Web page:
Sex and Coping





Sex not only feels good but it is also good for our health!  It can give us more energy, is good exercise, can make us feel great about our bodies, and some studies show that sex actually reduces the risk of a heart attack!  Emotionally, sex can boost our moods, relax us, and reduce stress.  Sex can also be one way that we explore who we are.  Having positive sexual experiences can shake off some of the shame or insecurity we may feel about the things that turn us on. Whether we are having sex with a partner, a friend, ourselves, a fuck buddy, or a stranger we just met, sex can also make us feel closer and more connected to people.

 

While sex can do great things for us, it can also be hard to figure out sometimes.  We may go through periods of time when we aren’t confident, feel vulnerable, and might find that we are having sex we don’t feel good about. When we are struggling with our feelings, going through hard times, dealing with stress, anxiety, or depression our relationship to sex and the guys we are having sex with can be confusing. Sex might also be a distraction or escape from the things that are bothering us. Also, some of us have had bad experiences with sex, including sexual assault, which might make it harder for us to have positive sexual experiences. We may find that when we are going through a hard time we are doing things we wouldn’t do normally and may regret some of the decisions we make.  We may also find that we have difficulty “performing” or lose interest in sex altogether – these are normal experiences that we shouldn’t feel badly about.  But sometimes, reaching out for help isn’t a bad idea. 

How do we make sure that even when we are going through rough spots in our lives we are making decisions about sex that we feel good about?

Understanding our own thoughts, attitudes, and beliefs about sex. 

We all have things that turn us on.  We all have things that we are curious about or interested in. Sometimes we might feel shame about the things we fantasize about and wonder if it is normal to want them.  As gay men, we may have been told from a young age that sex between two (or more!) men was “dirty” or “unnatural” – this is inappropriate messaging that is forced upon us and it isn’t true.  Sometimes it can take awhile to make up our own minds about what sex means to us.  Understanding the role that sex plays in our lives and the values we have about sex can help us be clear with ourselves and others about what we are looking for in our sexual encounters and relationships.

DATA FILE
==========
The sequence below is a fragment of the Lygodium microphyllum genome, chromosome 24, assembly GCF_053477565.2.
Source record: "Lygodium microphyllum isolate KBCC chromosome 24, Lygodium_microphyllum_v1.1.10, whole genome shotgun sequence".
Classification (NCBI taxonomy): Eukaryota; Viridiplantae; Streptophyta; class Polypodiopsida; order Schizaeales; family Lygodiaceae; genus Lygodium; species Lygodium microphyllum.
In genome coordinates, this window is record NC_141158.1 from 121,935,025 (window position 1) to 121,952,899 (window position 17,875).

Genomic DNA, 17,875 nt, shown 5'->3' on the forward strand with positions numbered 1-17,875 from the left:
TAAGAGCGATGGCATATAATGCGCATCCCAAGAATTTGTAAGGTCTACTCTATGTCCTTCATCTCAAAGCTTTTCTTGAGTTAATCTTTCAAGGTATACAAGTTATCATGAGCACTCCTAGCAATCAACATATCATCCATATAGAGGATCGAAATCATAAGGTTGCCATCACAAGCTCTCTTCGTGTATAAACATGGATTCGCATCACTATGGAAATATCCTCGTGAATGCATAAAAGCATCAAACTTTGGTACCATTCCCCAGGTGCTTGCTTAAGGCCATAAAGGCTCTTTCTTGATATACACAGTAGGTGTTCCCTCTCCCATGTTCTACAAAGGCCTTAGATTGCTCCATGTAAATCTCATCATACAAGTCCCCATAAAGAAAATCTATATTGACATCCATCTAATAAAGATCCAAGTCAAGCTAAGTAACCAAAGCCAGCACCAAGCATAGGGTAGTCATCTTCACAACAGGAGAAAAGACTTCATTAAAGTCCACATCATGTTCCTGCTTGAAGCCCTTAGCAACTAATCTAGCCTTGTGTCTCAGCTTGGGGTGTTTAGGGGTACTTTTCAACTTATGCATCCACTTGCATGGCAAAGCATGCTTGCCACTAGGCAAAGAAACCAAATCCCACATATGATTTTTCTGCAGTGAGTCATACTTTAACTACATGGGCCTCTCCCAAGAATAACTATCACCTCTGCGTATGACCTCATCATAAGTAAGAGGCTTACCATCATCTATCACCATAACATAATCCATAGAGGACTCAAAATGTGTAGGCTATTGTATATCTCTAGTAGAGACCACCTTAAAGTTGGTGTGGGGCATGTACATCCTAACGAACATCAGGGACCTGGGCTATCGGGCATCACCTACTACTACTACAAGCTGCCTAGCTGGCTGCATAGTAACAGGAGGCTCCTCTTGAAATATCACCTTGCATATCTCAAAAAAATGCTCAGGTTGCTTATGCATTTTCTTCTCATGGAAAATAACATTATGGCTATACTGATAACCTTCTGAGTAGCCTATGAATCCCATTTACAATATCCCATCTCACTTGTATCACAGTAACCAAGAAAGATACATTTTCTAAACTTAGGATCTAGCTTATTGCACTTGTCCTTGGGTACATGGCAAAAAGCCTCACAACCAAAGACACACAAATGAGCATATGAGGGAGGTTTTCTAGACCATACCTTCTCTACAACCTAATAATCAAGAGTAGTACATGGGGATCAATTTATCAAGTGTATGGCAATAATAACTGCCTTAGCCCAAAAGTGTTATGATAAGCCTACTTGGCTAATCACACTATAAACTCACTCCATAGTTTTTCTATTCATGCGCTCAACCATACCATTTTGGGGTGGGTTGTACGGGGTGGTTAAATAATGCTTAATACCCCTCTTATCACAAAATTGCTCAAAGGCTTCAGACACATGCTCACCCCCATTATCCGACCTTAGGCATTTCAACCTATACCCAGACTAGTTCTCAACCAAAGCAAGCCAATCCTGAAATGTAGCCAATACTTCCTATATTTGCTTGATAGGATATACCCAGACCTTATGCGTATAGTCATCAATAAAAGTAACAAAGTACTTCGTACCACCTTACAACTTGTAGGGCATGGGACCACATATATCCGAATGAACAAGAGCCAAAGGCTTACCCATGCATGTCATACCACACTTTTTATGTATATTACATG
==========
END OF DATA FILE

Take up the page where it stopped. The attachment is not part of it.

Being aware of our sexual patterns

Sometimes there is a relationship between the way we feel and the sex we have.  For example, for some of us - if we are stressed, sometimes it’s nice to blow steam and get off with an anonymous hook-up.  Or, we may find that we want to have slower sex that helps us relax and feel close to another guy.  When we feel overwhelmed we may avoid dealing with problems by surfing the internet and looking at porn or trying to find hook ups.  We may also notice that there are times that it is harder for us to use condoms or talk about HIV or STIs with the guys we are with.  We may find that we only do some sexual acts when we are drunk or high. This will be different for each of us. Being aware of our own sexual patterns can help us be mindful of times when we may need to pay more attention to our sexual health and have strategies in place to ensure that we are making choices that we are comfortable with.

Being aware of our feelings about our bodies.

Our awareness, feelings, and thoughts about our own bodies can influence how we feel in sexual situations. Sometimes we might feel that we need to change something about our bodies in order to feel attractive, desired, or wanted.  It can be helpful to look into these feelings.  Improving our own body image can be a hard thing to do and can take time. Working through our own thoughts about our bodies and learning to appreciate them can have a positive impact on our sex lives as well as other parts of our lives – why not focus on what we love about our bodies, or ask a sex partner one part they love about us?